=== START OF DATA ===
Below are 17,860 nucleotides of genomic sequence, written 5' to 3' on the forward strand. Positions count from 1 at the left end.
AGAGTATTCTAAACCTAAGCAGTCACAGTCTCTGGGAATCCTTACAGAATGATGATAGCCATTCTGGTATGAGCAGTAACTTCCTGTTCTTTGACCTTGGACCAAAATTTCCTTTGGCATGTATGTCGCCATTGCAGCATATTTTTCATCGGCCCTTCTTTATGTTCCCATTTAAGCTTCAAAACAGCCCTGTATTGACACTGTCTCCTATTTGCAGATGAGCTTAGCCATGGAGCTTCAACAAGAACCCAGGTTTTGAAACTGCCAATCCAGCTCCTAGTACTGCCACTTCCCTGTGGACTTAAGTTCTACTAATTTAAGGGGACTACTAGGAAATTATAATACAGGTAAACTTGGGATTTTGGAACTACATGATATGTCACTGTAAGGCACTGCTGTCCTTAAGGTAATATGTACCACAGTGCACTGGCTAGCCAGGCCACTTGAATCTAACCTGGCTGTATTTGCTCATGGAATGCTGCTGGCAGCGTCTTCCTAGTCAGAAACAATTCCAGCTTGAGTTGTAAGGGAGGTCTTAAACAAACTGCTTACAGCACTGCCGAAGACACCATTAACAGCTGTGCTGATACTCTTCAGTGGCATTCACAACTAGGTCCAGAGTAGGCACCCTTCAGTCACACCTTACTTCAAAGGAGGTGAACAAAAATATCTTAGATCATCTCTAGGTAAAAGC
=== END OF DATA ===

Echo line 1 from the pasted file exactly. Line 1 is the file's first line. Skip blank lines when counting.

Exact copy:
Below are 17,860 nucleotides of genomic sequence, written 5' to 3' on the forward strand. Positions count from 1 at the left end.